- Visit Loch Ness: Explore the famous Loch Ness. Take a boat cruise on the loch, visit Urquhart Castle, and keep an eye out for the legendary Loch Ness Monster.
- Enjoy Outdoor Activities: Take advantage of the long summer days for outdoor activities. Try mountain biking, kayaking, or rock climbing in scenic locations. Or take a ferry from Oban to one of the islands.
- Relax on the Beaches: Discover Scotland’s beautiful beaches, including those in the Outer Hebrides and the Moray Firth. Our favourite beach was on the Isle of Iona.
- Visit Castles and Historic Sites: Explore Scotland’s rich history by visiting castles like Eilean Donan, Stirling Castle, and Blair Castle.
- Hop on a Steam Train Journey: Ride the Jacobite Steam Train, often referred to as the Hogwarts Express, for a scenic journey through the West Highlands. Or get a great view of the Glenfinnan Viaduct and the train – all you need to know is in this post.
When and where can I see the Northern Lights in Scotland?
The best time to see the Northern Lights in Scotland is during the winter months when the nights are longer and darker. From September to March is generally considered prime aurora borealis season.
The best places in Scotland to see the Northern Lights are:
- Shetland Islands
- Orkney Islands
- Isle of Skye
- Caithness and Sutherland (northern-most parts of mainland Scotland)
Make sure you check the weather forecast. Ideally, you want clear skies (no cloud) to be able to see the Northern Lights. Plus, you want to be as far away from any light pollution as possible.
What Is Scotland Best Known For?
- Historic Castles: Scotland is home to numerous castles including Edinburgh Castle, Stirling Castle, Eilean Donan Castle, and Urquhart Castle on the shores of Loch Ness.
- Whisky: Scotland is known for its numerous whisky distilleries. Distillery tours and tastings are one of the most fun things to do in Scotland for couples.
- Bagpipes and Kilts: The sound of bagpipes is synonymous with Scotland, and kilts, the traditional Scottish attire, are recognised worldwide. Each clan has its own distinctive tartan!
- Loch Ness and the Loch Ness Monster: Loch Ness, a large freshwater loch, is famous for its mysterious creature, Nessie, also known as the Loch Ness Monster. The legend and folklore surrounding Nessie draw tourists to the area. Unfortunately, we didn’t spot him – but will you?
- Edinburgh Festival Fringe: The Edinburgh Festival Fringe is the largest arts festival in the world. There’s all sorts on offer here, and many big names start here. You’ll find some great kids shows if you’re on a family trip to Scotland.
- Robert Burns and Burns Night: Scotland’s national poet, Robert Burns, is celebrated annually on Burns Night (January 25th). Traditional celebrations include reciting Burns’ poetry and enjoying a Burns Supper.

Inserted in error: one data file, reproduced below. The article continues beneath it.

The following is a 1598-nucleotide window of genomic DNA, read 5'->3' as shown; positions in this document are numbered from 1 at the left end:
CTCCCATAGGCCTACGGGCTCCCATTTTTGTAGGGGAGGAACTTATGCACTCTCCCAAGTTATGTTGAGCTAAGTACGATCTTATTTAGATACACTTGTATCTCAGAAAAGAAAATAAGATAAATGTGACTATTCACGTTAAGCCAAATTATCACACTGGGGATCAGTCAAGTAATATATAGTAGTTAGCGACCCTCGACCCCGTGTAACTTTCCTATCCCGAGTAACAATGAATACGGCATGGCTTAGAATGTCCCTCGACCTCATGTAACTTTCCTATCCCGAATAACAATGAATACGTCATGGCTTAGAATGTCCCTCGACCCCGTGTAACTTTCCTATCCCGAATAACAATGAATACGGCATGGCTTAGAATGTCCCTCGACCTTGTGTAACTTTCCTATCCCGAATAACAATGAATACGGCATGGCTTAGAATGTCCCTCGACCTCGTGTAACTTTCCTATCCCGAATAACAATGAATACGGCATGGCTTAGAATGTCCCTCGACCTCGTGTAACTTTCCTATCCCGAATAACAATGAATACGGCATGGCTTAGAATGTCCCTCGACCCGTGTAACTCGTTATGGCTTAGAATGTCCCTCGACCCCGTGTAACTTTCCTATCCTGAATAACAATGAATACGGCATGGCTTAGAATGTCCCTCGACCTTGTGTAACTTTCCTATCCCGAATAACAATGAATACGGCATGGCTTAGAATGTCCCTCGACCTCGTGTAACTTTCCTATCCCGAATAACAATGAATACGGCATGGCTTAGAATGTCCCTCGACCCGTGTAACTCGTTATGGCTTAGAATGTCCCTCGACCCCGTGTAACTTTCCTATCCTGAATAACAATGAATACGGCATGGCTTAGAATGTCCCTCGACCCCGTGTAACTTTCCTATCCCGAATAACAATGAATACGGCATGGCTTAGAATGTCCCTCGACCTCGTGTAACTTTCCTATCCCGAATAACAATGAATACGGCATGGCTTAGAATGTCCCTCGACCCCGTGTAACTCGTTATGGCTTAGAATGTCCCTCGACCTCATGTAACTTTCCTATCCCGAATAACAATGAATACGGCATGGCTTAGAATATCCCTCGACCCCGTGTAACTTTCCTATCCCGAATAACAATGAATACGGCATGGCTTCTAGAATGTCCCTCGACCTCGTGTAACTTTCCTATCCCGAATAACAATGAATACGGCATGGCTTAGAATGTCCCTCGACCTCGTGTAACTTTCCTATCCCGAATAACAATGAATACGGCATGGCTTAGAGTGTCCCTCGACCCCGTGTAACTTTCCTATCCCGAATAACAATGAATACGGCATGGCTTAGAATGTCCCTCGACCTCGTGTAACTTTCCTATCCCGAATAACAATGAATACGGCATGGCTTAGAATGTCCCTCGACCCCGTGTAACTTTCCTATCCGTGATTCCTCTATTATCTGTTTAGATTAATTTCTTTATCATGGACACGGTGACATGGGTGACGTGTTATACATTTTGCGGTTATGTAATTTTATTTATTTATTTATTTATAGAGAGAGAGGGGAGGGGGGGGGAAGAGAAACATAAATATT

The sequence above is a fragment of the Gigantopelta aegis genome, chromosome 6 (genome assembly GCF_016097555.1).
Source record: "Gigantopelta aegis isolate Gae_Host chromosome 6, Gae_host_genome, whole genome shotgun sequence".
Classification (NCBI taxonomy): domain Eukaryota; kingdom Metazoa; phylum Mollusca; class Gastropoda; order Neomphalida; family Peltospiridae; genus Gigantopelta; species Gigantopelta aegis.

- Royal Edinburgh Military Tattoo: Held at Edinburgh Castle, the Royal Edinburgh Military Tattoo is a world-famous event featuring military bands, and precision drill teams against the backdrop of Edinburgh Castle.
- Highland Games: The Highland Games are traditional Scottish events featuring athletic competitions, music and dancing. Events like caber tossing and tug-of-war are highlights.
Does it Snow in Scotland?
It does snow in Scotland, particularly during the winter months (December to February). The amount and frequency of snowfall in Scotland can vary depending on the region, altitude, and proximity to water.
The mountainous areas, especially the Scottish Highlands, are more likely to experience significant snowfall. (Ben Nevis and the Cairngorm Mountain are popular for winter sports).
Inland and northern areas of Scotland (including cities such as Inverness and Aberdeen) are more likely to experience snowfall than coastal and southern regions.
Coastal areas, especially in the west, tend to be milder due to the influence of the Atlantic Ocean. They might still see some snow, but it’s less likely due to the warmer temperatures.
Lowland areas, including cities like Edinburgh and Glasgow, are less likely to experience heavy or prolonged snowfall. However, there might be occasional snowfall, particularly during colder spells.
In mountainous areas, snow can stick around for quite a while. Generally speaking, though, snow in Scotland is usually brief.
When Is the Best Time to Visit Scotland: The Verdict
The best or worst time to visit Scotland will depend on what activities you want to do and whether there’s specific things you’d like to see while you’re there.
If you’re on a family vacation to Scotland, the months of July and August might work best for you. There’s also loads going on in August in Edinburgh, including the Edinburgh Festival Fringe and the Military Tattoo.
If you want to see the northern lights, festive Christmas markets and experience Hogmanay, pick December.
However, if you’re flexible, the best time to visit Scotland is May, June or September – when the weather is likely to be mild, there are fewer crowds – and you’ll hopefully avoid those midges too!